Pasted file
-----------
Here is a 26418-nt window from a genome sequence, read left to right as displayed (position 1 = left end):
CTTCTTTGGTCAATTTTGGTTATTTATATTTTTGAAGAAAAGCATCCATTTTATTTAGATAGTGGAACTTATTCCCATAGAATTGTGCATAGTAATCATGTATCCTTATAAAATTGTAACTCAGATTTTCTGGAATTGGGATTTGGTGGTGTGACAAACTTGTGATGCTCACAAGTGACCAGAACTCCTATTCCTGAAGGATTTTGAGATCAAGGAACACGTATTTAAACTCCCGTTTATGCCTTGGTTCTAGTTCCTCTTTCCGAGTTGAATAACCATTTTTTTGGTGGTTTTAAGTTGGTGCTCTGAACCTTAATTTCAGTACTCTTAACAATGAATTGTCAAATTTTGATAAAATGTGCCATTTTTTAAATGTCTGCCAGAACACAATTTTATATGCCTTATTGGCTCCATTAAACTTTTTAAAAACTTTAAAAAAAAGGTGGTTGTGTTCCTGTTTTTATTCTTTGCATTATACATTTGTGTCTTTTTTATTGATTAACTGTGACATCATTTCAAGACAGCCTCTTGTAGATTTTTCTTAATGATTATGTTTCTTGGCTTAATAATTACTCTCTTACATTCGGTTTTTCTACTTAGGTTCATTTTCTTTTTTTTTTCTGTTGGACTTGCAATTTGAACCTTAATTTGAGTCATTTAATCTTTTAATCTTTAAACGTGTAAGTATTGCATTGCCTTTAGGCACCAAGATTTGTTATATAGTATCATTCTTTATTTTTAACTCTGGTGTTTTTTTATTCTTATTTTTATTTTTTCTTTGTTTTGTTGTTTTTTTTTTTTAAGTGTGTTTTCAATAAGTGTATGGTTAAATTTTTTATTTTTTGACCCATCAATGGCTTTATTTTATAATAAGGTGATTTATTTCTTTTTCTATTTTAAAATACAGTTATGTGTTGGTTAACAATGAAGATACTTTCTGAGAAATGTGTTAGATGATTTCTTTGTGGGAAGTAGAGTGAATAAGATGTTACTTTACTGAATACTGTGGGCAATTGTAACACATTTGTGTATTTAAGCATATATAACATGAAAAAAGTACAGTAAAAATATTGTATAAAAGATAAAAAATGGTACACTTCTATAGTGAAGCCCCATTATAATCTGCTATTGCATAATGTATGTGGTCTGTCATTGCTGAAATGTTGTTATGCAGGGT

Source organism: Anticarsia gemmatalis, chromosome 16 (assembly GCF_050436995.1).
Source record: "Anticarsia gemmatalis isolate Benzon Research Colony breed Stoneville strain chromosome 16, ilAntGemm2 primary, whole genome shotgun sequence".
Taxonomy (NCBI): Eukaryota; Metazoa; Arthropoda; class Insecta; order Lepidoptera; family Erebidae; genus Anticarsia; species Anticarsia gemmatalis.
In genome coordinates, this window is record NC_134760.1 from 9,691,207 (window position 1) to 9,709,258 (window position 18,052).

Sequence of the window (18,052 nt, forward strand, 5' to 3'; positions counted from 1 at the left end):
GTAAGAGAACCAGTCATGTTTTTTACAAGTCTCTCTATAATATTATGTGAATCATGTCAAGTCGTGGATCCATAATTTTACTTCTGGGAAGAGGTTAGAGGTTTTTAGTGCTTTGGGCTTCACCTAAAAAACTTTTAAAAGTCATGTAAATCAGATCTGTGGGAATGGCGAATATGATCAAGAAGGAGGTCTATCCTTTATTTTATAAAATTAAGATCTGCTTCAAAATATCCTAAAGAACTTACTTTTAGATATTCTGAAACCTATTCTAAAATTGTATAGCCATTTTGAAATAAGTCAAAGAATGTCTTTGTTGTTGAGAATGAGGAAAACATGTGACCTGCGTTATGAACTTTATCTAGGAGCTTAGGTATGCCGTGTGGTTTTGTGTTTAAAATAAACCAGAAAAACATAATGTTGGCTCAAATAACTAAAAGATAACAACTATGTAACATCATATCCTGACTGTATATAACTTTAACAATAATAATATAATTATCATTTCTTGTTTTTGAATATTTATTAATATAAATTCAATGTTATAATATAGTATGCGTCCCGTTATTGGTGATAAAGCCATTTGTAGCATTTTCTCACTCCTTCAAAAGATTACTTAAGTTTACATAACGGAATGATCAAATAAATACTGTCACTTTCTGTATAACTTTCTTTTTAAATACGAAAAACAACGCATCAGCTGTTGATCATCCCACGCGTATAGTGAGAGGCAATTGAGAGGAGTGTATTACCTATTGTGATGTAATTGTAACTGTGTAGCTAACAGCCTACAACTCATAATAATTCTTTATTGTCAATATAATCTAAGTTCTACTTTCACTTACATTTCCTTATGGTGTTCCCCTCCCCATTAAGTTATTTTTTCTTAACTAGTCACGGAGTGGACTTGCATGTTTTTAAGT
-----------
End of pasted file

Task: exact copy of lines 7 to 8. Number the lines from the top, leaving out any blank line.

Sequence of the window (18,052 nt, forward strand, 5' to 3'; positions counted from 1 at the left end):
GTAAGAGAACCAGTCATGTTTTTTACAAGTCTCTCTATAATATTATGTGAATCATGTCAAGTCGTGGATCCATAATTTTACTTCTGGGAAGAGGTTAGAGGTTTTTAGTGCTTTGGGCTTCACCTAAAAAACTTTTAAAAGTCATGTAAATCAGATCTGTGGGAATGGCGAATATGATCAAGAAGGAGGTCTATCCTTTATTTTATAAAATTAAGATCTGCTTCAAAATATCCTAAAGAACTTACTTTTAGATATTCTGAAACCTATTCTAAAATTGTATAGCCATTTTGAAATAAGTCAAAGAATGTCTTTGTTGTTGAGAATGAGGAAAACATGTGACCTGCGTTATGAACTTTATCTAGGAGCTTAGGTATGCCGTGTGGTTTTGTGTTTAAAATAAACCAGAAAAACATAATGTTGGCTCAAATAACTAAAAGATAACAACTATGTAACATCATATCCTGACTGTATATAACTTTAACAATAATAATATAATTATCATTTCTTGTTTTTGAATATTTATTAATATAAATTCAATGTTATAATATAGTATGCGTCCCGTTATTGGTGATAAAGCCATTTGTAGCATTTTCTCACTCCTTCAAAAGATTACTTAAGTTTACATAACGGAATGATCAAATAAATACTGTCACTTTCTGTATAACTTTCTTTTTAAATACGAAAAACAACGCATCAGCTGTTGATCATCCCACGCGTATAGTGAGAGGCAATTGAGAGGAGTGTATTACCTATTGTGATGTAATTGTAACTGTGTAGCTAACAGCCTACAACTCATAATAATTCTTTATTGTCAATATAATCTAAGTTCTACTTTCACTTACATTTCCTTATGGTGTTCCCCTCCCCATTAAGTTATTTTTTCTTAACTAGTCACGGAGTGGACTTGCATGTTTTTAAGT